Web runs over the system of interconnected computer networks known as the
Internet. Sir Tim created the Web in a decentralized way that allowed anyone
with a computer to connect to it and begin receiving and sending
That open architecture is what has allowed for the extraordinary growth of
Internet commerce and communication. Pierre Omidyar, a small-time programmer
working out of his home office, was able to set up an online auction site
that anyone in the world could reach - which became eBay. The blogging
phenomenon is possible because individuals can create Web sites with the
World Wide Web prefix, www, that can be seen by anyone with Internet access.
Last year, the chief executive of what is now AT&T sent shock waves through
cyberspace when he asked why Web sites should be able to "use my pipes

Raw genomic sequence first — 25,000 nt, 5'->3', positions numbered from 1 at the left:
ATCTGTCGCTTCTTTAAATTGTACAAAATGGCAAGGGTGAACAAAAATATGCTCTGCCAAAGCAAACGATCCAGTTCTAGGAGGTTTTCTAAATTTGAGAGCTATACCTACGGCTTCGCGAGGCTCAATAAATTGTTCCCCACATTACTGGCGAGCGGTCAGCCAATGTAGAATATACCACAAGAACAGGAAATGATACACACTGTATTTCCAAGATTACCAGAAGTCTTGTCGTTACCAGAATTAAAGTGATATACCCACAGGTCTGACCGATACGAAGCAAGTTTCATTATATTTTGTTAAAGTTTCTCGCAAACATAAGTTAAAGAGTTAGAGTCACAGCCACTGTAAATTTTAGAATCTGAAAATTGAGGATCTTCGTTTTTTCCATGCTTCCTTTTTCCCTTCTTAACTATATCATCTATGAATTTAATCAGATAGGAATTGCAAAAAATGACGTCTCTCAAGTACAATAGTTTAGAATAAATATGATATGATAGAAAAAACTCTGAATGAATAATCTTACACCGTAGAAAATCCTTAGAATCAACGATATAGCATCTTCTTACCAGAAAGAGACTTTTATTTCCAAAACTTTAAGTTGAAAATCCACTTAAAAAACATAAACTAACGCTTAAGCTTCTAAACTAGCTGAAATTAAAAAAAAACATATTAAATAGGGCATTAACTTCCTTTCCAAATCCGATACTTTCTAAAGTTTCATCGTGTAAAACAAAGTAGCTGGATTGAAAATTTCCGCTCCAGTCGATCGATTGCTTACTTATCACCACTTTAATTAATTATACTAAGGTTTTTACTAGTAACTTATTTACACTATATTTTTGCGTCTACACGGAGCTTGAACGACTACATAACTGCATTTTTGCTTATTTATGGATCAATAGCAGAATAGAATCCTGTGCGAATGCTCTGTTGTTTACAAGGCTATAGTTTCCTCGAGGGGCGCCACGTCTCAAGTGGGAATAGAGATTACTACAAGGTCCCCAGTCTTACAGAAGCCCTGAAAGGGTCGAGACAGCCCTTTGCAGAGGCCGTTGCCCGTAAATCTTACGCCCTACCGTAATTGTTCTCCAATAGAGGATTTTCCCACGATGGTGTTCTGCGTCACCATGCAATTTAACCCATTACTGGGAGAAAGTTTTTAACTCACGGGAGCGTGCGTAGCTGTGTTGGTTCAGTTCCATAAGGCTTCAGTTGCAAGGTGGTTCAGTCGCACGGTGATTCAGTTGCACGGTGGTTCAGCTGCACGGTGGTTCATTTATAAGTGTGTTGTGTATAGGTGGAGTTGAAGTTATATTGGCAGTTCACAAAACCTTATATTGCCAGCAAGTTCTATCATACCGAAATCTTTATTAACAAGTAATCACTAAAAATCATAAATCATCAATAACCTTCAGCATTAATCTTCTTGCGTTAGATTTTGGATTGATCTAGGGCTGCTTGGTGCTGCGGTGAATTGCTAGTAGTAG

free." Internet service providers would like to be able to charge Web sites
for access to their customers. Web sites that could not pay the new fees
would be accessible at a slower speed, or perhaps not be accessible at all.
A tiered Internet poses a threat at many levels. Service providers could,
for example, shut out Web sites whose politics they dislike. Even if they
did not discriminate on the basis of content, access fees would
automatically marginalize smaller, poorer Web sites.
Consider online video, which depends on the availability of higher-speed
connections. Internet users can now watch channels, like BBC World, that are
not available on their own cable systems, and they have access to video
blogs and Web sites like YouTube.com, where people upload videos of their
own creation. Under tiered pricing, Internet users might be able to get
videos only from major corporate channels.
Sir Tim expects that there are great Internet innovations yet to come, many
involving video. He believes people at the scene of an accident - or a
political protest - will one day be able to take pictures with their
cellphones that could be pieced together to create a three-dimensional image